Three pillars of empiricism
Scrum upholds the three fundamental pillars of empiricism: transparency, inspection, and adaptation.
Scrum provides multiple opportunities for the team and its stakeholders to come together, inspect, and validate the work being done. Because the work does not happen in a black box, everyone can see what the team is doing and what to expect.
The Product Backlog is a living document that the Product Owner shares with the rest of the team and their stakeholders. Because the Backlog is visible and shared among team members and stakeholders, everyone knows what the team is working on and what’s coming next. The work that the team commits to is not dictated by the Product Owner, but is negotiated with the team members. User Stories are not hard-written requirements, but rather placeholders for conversations. The team self-organizes to find the best ways to do the work and deliver the expected results.
The Sprint Review is a key moment in the Sprint timeline wherein the team has the opportunity to share the work done with stakeholders and customers, and collect their feedback. Customers and stakeholders gain visibility into the work, and the team can adjust the plan if needed.
Transparency enables stronger collaboration, promotes trust among everyone involved, and reduces the risks of rework.
Scrum provides multiple opportunities for inspecting both the work product and the process that the team adopts to create it. Stakeholders and customers have opportunities to participate in the development process at regular intervals and to provide feedback on the work being done. The Product Owner reviews and accepts the work as the development team completes it. And the team reviews its processes and finds ways to better work together.
By inspecting the work being done, the team creates an environment that fosters transparency and adaptation to changing conditions.
Adaptation is the ability to change course when conditions are different than anticipated. This is a cornerstone of any Agile method, and is unquestionably fostered with Scrum. Work happens in relatively short intervals (one week to one month) that allow for frequent reviews and feedback from stakeholders and customers. This allows the Scrum team to quickly correct course if needed, before building something too big to pivot.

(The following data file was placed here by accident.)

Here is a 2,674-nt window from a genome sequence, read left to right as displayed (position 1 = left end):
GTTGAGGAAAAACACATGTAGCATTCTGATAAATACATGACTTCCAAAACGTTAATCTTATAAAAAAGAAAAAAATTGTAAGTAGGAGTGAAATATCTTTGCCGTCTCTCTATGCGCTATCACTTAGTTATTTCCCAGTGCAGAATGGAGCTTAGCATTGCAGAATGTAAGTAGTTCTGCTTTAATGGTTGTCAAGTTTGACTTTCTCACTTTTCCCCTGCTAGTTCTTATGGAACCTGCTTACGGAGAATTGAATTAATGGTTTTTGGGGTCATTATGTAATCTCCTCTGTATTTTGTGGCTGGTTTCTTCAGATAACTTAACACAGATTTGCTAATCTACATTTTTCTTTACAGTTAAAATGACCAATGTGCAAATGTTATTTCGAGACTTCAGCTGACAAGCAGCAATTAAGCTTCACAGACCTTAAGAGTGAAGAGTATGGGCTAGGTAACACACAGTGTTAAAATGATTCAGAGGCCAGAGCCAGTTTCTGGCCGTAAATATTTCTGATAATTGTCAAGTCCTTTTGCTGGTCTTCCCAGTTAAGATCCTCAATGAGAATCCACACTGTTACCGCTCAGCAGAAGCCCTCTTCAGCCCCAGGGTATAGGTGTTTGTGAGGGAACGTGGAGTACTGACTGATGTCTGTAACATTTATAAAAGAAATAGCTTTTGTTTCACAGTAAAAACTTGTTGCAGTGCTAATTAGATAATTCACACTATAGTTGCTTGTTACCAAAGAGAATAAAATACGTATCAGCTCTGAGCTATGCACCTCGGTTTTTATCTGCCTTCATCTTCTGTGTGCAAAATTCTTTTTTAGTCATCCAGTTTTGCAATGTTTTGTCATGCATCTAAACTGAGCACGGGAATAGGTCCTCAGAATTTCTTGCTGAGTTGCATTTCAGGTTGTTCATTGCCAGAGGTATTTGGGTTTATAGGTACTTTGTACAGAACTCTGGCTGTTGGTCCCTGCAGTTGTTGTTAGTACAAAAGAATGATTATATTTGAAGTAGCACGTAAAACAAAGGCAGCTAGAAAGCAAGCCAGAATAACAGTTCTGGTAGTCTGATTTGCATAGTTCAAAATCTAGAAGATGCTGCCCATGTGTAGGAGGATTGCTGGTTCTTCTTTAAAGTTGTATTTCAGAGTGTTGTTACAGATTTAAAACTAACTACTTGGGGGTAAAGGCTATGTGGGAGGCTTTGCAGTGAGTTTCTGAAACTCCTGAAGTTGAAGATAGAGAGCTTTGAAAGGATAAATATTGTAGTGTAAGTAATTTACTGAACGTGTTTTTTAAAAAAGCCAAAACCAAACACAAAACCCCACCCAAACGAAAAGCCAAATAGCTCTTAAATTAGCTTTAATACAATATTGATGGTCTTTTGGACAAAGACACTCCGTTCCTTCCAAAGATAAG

But adaptation is not only related to the work being done. In fact, Scrum allows for auto-correction of the process itself. If the Scrum team determines that one or more elements of their work process is not satisfactory, it can discuss and review options for improvement. Scrum assumes continuous evolution of processes, work agreements among team members, and supporting systems.
For example, if at some point conditions have changed and the team’s “definition of done” is no longer acceptable, they can amend it. Nothing is static. Scrum is considered a framework, as the actual processes and tools used are in continuous evolution.
For a quick reference to Scrum, you can download the Scrum Guide from Jeff Sutherland and Ken Schwaber. Jeff and Ken invented Scrum in the mid-1990s.
Scrum workflow diagram and exercise
You can download a pdf with the full diagram of the Scrum workflow to use as reference or as a poster in your workspace.
The pdf includes an exercise that you can run with your team to get everyone aligned on common terms and definitions of the Scrum workflow.
This is a fun way to learn the Scrum workflow and you can do it with your team or with a class of students.